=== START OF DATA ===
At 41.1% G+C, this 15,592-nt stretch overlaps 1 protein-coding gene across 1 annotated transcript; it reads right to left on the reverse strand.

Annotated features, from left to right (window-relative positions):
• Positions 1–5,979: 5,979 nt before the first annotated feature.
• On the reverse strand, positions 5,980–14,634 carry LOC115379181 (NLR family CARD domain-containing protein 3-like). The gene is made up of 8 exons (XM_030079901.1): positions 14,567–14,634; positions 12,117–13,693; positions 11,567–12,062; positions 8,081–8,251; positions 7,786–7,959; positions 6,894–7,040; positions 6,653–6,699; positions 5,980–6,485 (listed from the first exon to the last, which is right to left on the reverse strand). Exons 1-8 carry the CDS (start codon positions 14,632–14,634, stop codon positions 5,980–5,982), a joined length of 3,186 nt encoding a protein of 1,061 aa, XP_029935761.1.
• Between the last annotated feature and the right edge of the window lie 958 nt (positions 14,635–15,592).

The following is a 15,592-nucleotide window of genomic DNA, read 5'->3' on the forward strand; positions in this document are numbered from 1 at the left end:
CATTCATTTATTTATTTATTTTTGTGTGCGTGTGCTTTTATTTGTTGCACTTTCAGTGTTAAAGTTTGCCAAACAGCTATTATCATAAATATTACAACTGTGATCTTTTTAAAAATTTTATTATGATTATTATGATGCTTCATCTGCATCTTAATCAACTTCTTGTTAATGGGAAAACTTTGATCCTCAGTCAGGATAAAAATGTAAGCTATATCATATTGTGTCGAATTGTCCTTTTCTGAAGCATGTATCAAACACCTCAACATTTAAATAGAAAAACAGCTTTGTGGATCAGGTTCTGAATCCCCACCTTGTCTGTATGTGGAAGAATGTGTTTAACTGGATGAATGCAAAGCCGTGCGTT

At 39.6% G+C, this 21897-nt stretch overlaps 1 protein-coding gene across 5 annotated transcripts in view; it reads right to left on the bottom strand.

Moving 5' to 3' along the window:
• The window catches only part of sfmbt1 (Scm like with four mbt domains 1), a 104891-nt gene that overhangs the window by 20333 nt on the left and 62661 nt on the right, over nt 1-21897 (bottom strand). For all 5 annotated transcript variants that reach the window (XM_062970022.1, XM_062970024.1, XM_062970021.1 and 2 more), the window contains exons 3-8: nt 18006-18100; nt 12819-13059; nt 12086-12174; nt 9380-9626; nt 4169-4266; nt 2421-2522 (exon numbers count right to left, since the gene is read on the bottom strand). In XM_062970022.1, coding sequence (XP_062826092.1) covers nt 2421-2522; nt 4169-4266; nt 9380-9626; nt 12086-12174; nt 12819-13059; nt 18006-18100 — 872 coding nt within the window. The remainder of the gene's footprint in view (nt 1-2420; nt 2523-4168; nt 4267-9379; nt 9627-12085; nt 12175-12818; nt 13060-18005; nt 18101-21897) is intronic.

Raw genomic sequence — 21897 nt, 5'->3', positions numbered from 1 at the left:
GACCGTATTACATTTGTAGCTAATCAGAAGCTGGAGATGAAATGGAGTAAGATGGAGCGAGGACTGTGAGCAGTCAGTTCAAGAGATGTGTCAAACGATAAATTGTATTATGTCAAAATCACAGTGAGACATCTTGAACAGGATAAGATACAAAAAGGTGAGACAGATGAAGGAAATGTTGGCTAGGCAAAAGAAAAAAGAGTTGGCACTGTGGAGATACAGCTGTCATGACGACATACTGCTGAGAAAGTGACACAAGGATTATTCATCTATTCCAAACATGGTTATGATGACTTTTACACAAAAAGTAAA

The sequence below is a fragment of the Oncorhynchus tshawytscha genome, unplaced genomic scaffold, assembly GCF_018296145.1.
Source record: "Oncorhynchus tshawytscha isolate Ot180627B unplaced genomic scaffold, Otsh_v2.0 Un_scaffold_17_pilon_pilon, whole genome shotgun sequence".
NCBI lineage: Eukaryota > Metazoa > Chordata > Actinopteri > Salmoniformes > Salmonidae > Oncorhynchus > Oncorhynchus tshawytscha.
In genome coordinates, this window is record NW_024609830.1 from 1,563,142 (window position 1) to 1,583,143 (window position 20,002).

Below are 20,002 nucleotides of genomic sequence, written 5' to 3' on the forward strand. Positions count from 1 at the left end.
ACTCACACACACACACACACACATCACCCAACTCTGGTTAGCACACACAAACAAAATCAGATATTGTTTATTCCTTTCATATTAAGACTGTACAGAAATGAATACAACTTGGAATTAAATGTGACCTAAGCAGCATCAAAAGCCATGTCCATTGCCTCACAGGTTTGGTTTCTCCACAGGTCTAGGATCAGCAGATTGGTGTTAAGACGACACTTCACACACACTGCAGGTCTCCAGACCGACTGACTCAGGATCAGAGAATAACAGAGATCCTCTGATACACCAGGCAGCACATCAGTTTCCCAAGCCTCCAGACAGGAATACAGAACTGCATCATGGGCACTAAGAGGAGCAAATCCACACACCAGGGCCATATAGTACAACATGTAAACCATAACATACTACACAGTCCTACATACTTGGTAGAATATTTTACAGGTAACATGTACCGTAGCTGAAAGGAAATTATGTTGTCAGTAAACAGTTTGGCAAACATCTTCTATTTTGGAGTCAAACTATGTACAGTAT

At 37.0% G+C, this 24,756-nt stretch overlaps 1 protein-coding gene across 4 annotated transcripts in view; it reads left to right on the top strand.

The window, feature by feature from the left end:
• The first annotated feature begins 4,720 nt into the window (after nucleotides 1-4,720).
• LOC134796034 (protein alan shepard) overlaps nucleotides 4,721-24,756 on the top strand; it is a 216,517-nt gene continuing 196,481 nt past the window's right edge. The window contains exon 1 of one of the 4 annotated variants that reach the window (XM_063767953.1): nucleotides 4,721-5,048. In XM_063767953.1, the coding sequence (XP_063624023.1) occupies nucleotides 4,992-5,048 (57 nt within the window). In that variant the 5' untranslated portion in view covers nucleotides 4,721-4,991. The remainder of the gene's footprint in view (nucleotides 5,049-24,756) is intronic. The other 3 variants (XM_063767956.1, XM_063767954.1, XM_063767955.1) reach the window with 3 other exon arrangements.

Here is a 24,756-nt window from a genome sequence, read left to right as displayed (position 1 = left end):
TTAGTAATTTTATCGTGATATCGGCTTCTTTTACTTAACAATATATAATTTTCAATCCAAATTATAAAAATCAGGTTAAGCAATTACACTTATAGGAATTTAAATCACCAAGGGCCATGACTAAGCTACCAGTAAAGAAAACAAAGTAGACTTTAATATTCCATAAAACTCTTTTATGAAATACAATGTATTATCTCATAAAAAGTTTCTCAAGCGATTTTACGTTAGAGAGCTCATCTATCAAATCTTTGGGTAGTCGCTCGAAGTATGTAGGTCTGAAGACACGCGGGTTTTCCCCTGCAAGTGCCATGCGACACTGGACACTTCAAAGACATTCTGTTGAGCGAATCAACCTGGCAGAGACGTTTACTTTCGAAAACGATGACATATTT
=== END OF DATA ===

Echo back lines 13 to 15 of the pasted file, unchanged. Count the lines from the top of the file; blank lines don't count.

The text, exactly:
The sequence below is a fragment of the Oncorhynchus tshawytscha genome, unplaced genomic scaffold, assembly GCF_018296145.1.
Source record: "Oncorhynchus tshawytscha isolate Ot180627B unplaced genomic scaffold, Otsh_v2.0 Un_scaffold_17_pilon_pilon, whole genome shotgun sequence".
NCBI lineage: Eukaryota > Metazoa > Chordata > Actinopteri > Salmoniformes > Salmonidae > Oncorhynchus > Oncorhynchus tshawytscha.